I’ve kind of summarized my own answers to the myths, but you get the point. There are a lot more covered in the lesson.

So how can you get out of debt? It’s a lot easier than you think for most people. First, stop getting into more debt, find ways to get more money, like work more or sell stuff, and of course use the debt snowball. The debt snowball simply means paying off your debts smallest to largest, and taking what you were paying on the ones you pay off and put it against the next debt. Sure, you may think going after the one with the biggest interest rate would be best, but as Dave would say “if you were good at math, you wouldn’t be in debt in the first place.” Check out Dave’s answer to paying off the higher interest rate debt myth here.

Featured Image courtesy of Stuart Miles / FreeDigitalPhotos.net

Recovering From Unemployment – Part 1: Getting Into Debt

IOU Piggybank

Unemployment: One of the most counter-productive methods of saving money out there.  And yet, it’s not uncommon to have periods of unemployment in our adult lives.  Unless you’re leaving one job for another, chances are good you’ll have at least a week or two of unemployment, right?  It can be a scary experience, especially if you have few safety nets in place!

In 2010, our sole breadwinner lost his job.  We knew it was coming, fortunately.  He was a pharmaceutical rep for a small company that was bought out by a foreign company.  It had been undergoing some major changes for years, and there was always the threat of impending job cuts.  About 6 months before the actual cut, there was a rumor that the end was near, and soon the company confirmed this.  Fortunately, we were not in debt aside from our mortgage and my student loan.  We had already been dabbling with moving out to the country, and this news sealed the deal for us.  Our house was a major drain on our finances, and while it was my starry-eyed-newly-married-House o’ Dreams, we both knew that faced with any season of unemployment we would quickly run out of money with our giant mortgage.  It was time to say goodbye to the home we’d loved for the last six years!

Despite a treacherous selling market, despite trying to sell a very unique home for far more than the neighborhood’s worth, and despite selling by owner, our home sold in 4 months.  We fell in love with a beautiful home in the country with a much smaller square footage, and happily, a much smaller mortgage.

By then, Ty had been unemployed for two months.  At the time, we viewed this as a “vacation”.  With all the flurry of selling and buying homes, it was just nice to focus simply on moving.  Our daughter had just turned two, and Ty was enjoying getting a taste of experiencing MY job – the life of a stay-at-home mom!  Once we settled in though, Ty started getting serious about his job hunt.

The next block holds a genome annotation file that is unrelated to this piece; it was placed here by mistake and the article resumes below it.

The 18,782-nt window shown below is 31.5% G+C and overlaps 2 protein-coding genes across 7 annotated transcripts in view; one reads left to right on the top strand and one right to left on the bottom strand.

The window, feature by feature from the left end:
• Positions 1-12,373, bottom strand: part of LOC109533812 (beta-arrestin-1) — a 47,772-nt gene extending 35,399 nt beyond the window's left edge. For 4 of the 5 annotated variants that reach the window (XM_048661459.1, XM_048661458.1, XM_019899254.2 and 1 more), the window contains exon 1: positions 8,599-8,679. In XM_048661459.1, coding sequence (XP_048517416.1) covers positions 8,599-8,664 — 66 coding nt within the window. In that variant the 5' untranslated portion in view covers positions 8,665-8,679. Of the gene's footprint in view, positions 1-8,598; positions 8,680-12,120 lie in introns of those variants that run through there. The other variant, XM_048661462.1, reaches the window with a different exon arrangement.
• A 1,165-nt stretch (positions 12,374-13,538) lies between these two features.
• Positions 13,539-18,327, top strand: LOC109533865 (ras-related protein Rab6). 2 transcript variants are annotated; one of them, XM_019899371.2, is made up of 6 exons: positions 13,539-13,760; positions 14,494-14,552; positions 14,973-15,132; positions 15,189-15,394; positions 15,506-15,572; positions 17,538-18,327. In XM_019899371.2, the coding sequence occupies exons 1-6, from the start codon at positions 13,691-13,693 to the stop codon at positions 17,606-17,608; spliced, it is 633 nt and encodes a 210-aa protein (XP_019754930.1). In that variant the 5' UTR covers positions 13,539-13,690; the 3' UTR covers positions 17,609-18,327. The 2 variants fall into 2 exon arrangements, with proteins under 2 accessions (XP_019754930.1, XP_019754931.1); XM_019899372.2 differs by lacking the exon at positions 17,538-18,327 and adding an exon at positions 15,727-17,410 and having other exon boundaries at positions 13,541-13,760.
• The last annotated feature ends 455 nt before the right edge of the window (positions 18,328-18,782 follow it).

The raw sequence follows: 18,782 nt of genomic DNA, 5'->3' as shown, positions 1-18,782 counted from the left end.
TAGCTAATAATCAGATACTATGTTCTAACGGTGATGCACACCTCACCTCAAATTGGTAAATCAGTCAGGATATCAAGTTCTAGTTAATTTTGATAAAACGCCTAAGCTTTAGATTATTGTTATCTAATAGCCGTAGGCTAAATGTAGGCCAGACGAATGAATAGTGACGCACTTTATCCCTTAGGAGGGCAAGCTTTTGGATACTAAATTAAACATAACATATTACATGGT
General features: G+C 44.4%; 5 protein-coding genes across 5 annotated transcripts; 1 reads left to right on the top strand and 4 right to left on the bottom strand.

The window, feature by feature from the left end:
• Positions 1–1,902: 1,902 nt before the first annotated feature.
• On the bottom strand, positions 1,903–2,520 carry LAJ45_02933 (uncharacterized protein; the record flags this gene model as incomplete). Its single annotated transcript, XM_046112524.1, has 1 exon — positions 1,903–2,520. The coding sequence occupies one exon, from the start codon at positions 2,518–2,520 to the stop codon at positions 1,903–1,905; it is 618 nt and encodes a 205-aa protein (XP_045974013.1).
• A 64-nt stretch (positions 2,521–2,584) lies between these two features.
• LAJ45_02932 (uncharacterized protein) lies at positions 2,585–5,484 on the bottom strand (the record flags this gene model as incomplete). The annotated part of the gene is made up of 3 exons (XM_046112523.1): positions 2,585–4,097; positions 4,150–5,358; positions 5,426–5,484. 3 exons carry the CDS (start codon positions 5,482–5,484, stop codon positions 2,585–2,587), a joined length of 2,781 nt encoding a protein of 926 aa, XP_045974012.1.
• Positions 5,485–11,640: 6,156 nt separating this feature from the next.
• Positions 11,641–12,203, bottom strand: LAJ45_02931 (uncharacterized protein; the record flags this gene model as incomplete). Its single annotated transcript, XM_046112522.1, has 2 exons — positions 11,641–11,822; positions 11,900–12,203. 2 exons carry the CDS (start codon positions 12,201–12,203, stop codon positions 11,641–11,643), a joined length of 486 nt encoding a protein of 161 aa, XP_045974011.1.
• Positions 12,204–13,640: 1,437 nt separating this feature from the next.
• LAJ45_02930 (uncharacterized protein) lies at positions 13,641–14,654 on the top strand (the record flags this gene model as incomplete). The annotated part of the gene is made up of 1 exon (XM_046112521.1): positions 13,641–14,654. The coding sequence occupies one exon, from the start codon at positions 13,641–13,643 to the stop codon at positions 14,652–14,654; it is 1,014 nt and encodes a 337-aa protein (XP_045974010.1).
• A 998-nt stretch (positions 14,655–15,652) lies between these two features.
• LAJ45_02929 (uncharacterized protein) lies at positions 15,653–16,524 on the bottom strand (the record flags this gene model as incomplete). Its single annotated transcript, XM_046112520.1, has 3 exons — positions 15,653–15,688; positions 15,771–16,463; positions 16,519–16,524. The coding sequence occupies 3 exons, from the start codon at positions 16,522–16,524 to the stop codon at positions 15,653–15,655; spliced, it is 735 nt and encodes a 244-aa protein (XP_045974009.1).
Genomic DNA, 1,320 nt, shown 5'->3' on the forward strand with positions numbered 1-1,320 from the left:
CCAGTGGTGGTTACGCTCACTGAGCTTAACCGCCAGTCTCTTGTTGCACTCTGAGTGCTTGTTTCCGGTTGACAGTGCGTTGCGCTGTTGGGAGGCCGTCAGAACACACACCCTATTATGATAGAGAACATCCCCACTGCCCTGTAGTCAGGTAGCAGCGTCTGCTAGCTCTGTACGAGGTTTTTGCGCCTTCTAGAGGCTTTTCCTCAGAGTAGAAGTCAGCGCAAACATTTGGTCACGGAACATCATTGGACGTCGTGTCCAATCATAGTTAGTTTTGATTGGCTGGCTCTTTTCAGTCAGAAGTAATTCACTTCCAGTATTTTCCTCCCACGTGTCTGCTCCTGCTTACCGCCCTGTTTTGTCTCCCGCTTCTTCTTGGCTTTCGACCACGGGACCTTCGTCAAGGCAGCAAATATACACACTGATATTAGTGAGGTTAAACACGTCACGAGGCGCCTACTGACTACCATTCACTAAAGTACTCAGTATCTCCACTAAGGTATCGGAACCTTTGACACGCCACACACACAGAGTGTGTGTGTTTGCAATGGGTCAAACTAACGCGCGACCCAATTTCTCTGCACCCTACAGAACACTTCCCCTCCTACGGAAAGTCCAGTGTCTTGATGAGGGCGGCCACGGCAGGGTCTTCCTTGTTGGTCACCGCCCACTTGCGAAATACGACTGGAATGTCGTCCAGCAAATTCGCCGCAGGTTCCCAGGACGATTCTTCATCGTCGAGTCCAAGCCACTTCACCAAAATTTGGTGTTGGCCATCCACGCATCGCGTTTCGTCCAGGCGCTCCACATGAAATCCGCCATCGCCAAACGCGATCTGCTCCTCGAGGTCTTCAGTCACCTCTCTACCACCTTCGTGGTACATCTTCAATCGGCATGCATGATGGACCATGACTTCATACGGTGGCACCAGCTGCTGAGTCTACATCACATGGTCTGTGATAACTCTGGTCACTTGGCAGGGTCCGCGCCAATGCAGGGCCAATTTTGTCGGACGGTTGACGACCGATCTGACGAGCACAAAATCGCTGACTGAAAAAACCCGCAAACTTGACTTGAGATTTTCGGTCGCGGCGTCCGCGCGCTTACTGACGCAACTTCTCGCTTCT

Little did we know how brutal this would be!  At first, we thought this was the perfect opportunity for Ty to switch careers, but while he applied to plenty of non-sales opportunities he was more than qualified for, he never even got an interview.  So eventually he decided even a job he didn’t love was better than no job, and in the meantime our severance package was dwindling.  He started applying for pharmaceutical jobs again, and began to feel the true sting of rejection.

Let’s fast-forward one year.  Ty had a few unsuccessful interviews, but mostly he felt frustrated over the interviews he didn’t even get.  This was new territory for him, in the past he would apply for a job, quickly receive an interview, and usually walk out of the interview with a job.  He had never not even gotten an interview before!  It was a humbling year, to say the least.

By January, he scored a 6-month contract with a pharmaceutical company and we were able to breathe a little easier for awhile.  We also welcomed our second daughter into the family at the end of March!  We tried to replenish our savings account, and he kept searching for permanent work.  Unfortunately, once the contract ended, Ty would go on over 20 interviews over the next year and a half – all fruitless, frustrating ventures.  We both took whatever odd cash-paying jobs came our way, but it certainly wasn’t enough to sustain us.  By the end of 2012 this no longer felt like a vacation, but rather a very scary nightmare.  Unemployment benefits were up, our savings account was dry, and there was little hope in sight.

Finally, finally…a miracle!  My parents expanded their catering business and needed a manager… score!  Not only did Ty get the career change he longed for, but also an environment that built up his crumbling self-esteem, and perhaps best of all:  A Paycheck.  It’s really amazing what a paycheck can do to your psyche, isn’t it?

Now that we have a regular paycheck, we have some work to do.  Although we had tried to budget, cut corners and be wise during our period of unemployment, we still ended up falling back on a credit card.  Most of the debt came from legitimate budget-breakers like a major dentist bill, replacing a few leaking windows, and several auto repair bills, but honestly, some of that debt came from unwise purchases as well.   So now it is time to completely revise the budget:  we certainly don’t have enough money to live extravagantly by any means, but we DO have enough to LIVE and get out of debt, albeit slowly.

The first step is to make an oath to retire the credit cards.  Those things are the DEVIL.  They are too easy to use, and they make a new pair of shoes seem so much more affordable in the moment!  We decided to take this very, very seriously.  This is a time for delayed gratification.  This is a time for continuing to cut corners.   This is a time for hope!

Stay tuned for Part 2: Delayed Gratification!

Featured Image courtesy of Stuart Miles / FreeDigitalPhotos.net